The smell was gagging but the sights were so interesting that I didn’t care.

I was standing on the rim of the newest formed volcano in Flores, Wawo Muda, which erupted in 2001.  The now-dormant volcano has 3 disgustingly colored sulfur lakes in the vents – sort of a mini Kelimutu.  As usual, it was just myself and my older guide “Alfons”.  We hiked about an hour and a half up a steep jungle trail tangled with bamboo and coffee trees to the rim.

This hardly counts as my “volcano climb” in Indonesia, but is well worth the time and sweat to get here if you’re near.

The small volcano is only a 20 minute motorbike ride from the village of Bajawa, which I could have managed, but I never would have found the place through the matrix of trails.  I hired Alfons in town for $10 to lead the way, and he proved good company other than trying to constantly upsell me to bigger (and more expensive) adventures.

Most tourists stop at the rim and snap photos, but since it was only the two of us we scrambled and slid in the loose ash and crumbling rock down as close to the lakes as we dared venture. Every step created a mini-landslide of loose gravel which splashed into the fetid, stinking water below us.

I took a good slide and had to dig in with my fingernails.  I managed to stop long before it became a serious problem, but I did scrape up my leg – my first volcano related injury — excellent!

The landscape was apocalyptic with burned, limbless trees sticking straight up out of the yellow earth like toothpicks.  I peered into the vents and knew that beneath the yellow water deep in the earth there were probably messy, hot, and dangerous things going on.

We had to pick up fire hardened tree limbs to use as sticks to keep from sliding further down the steep incline.  The entire time there in the silent crater I had the eerie feeling that I was someplace I wasn’t supposed to be. It felt like I was peeking into one of the earth’s windows to see its private business.  Even though the eruption in 2001 was small, the damage and scars on the land still reinforced how small we really are compared to the power of nature and the earth.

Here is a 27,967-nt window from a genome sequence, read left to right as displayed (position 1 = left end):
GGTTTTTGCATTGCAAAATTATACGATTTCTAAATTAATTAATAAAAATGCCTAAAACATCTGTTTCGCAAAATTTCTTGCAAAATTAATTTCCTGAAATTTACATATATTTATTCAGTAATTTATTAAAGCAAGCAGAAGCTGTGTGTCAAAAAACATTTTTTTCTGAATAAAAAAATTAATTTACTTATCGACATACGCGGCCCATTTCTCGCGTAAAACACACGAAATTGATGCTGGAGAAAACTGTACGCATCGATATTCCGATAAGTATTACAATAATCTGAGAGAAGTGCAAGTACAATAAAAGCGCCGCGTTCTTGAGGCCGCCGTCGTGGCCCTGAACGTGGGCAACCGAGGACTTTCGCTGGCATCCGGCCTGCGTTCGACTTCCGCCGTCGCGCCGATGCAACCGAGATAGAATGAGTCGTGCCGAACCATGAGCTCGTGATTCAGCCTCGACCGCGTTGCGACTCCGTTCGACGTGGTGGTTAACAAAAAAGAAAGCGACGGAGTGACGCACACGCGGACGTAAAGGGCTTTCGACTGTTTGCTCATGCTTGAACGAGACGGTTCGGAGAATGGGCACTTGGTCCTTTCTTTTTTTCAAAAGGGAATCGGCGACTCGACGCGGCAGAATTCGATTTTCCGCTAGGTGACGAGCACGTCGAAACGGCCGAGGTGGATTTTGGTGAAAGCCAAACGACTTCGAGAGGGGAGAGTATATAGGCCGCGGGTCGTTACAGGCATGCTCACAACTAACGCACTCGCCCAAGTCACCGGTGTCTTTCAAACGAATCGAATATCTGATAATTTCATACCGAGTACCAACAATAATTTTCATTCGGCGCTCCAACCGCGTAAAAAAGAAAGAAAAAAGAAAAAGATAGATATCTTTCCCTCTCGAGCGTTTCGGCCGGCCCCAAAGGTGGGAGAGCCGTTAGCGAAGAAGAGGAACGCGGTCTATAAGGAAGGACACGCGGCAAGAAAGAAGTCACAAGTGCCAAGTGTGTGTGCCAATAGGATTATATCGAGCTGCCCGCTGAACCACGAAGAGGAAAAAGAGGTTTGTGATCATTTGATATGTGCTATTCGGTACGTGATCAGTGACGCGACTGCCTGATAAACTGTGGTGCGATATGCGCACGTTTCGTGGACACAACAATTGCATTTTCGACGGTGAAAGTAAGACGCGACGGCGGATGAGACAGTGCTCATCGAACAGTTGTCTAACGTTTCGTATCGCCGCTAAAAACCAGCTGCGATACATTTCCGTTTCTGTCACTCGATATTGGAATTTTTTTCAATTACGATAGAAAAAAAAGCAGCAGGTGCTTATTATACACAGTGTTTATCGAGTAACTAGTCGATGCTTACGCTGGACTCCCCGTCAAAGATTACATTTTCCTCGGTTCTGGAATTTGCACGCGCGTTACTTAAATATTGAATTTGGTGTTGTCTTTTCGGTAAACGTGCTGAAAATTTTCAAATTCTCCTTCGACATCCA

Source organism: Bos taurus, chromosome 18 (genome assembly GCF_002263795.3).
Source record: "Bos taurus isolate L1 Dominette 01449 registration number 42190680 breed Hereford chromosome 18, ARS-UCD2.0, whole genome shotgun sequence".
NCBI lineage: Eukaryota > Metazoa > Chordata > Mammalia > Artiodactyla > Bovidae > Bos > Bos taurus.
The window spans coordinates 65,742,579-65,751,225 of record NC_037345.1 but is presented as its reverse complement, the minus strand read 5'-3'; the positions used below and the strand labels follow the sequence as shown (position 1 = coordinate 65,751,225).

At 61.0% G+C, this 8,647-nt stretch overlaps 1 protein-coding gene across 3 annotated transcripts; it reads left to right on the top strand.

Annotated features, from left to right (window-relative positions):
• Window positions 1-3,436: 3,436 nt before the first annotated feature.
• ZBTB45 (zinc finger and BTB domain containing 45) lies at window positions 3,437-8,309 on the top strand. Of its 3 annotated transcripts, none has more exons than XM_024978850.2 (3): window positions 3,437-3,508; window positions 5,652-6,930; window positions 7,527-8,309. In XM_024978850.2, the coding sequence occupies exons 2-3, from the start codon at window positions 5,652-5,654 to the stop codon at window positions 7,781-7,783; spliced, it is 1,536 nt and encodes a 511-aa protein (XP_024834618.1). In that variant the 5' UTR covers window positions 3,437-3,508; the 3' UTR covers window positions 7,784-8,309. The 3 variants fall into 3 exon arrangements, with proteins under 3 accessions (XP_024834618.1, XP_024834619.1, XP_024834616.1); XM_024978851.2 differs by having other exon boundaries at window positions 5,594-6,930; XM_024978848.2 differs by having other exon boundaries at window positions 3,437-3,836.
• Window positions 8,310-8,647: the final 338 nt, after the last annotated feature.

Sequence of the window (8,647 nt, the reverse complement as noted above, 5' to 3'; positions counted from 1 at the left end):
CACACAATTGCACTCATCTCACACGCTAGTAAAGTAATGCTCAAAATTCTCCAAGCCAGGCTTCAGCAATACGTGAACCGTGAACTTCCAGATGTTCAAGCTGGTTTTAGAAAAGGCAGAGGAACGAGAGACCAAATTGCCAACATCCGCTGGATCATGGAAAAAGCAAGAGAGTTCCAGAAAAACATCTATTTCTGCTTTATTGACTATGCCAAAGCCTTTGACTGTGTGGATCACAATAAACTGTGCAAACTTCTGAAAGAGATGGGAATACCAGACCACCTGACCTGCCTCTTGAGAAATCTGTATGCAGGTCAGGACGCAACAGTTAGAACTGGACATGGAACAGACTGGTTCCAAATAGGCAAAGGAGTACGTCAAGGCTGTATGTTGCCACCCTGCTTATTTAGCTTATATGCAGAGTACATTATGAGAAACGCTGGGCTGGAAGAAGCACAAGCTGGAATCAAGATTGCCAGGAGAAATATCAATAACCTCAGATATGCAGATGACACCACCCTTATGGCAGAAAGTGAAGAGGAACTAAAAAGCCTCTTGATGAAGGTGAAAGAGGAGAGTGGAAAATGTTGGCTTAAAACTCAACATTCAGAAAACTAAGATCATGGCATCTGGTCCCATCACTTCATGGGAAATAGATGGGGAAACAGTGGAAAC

I would’t want to be in the wrong place at the wrong time with any size volcano.  To add to the reminder, the smoking (and active) Gunung Inerie raises up out of the land like a proper volcano should just a few kilometers away.  It definitely has the potential to take this whole place out.

When we got back to town I bought Alfons’ lunch and hitched a ride in a private car on its way to Ende, hoping it would be a better ride than the local buses.  With only four of us it was a pretty comfortable ride up the winding, bumpy road until our driver kept collecting people along the way hoping to both pay for petrol and make a profit.

Pretty soon, there were 8 of us including 3 sick, snotty kids which insisted on touching me all crammed into the small car.  When one of the kids puked into a bag, I was suddenly wishing I was back on the bus!  Strangely enough, we listened to American country music the whole way including Alan Jackson and Kenny Rogers – not what I expected to hear in Flores or anywhere in Indonesia but I’ll take it.

Five hours later and I was unloading in Ende in front of my guesthouse.  Ende is a pretty good sized town right in the middle of Flores, which I hope has an ATM machine and some internet access.

When the driver opened the trunk, a wooden crate fell out and I picked it up without looking to hand it over.  To my surprise it was full of live chickens!  Bloody live chickens on top of my rucksack for the last 5 hours.  Indonesia has had recent bird flu cases but I never thought twice about it because how often do you come into contact with chicken poop?

Pretty often when its all over your bag.

Once again, I stayed in the #1 Lonely Planet pick for a guesthouse, something that I would avoid like the plague, but I after three days without a decent conversation in English, I could really use the company.  Plus, I was hoping to hear from other travelers – other than your gut, talking to other travelers and plugging into the network is your second greatest asset for getting around.

It didn’t work, I am still the only Westerner staying in the hotel.  Even the locals are surprised and tell me that there should be more travelers, even though it is early into the “high” season, they blame the global crisis for the low numbers so far.

Hotel Ikhlas is definitely the nicest place I have stayed in Flores, and maybe Indonesia for that matter.  My room is spotless and the food here is incredibly cheap – .40 cents for a healthy serving of rice and vegetables with chillis.  The air is positive and Ende seems to be the perfect place to unwind for a day or two, do some laundry and maintenance, and get some writing done.  Also, I am only a couple of hours from the Lakes of Kelimutu, my last mission here in Flores before heading out.

This place is exactly what I need to boost my morale and collect my thoughts a little.

Life is messy (thanks to the chickens) but good.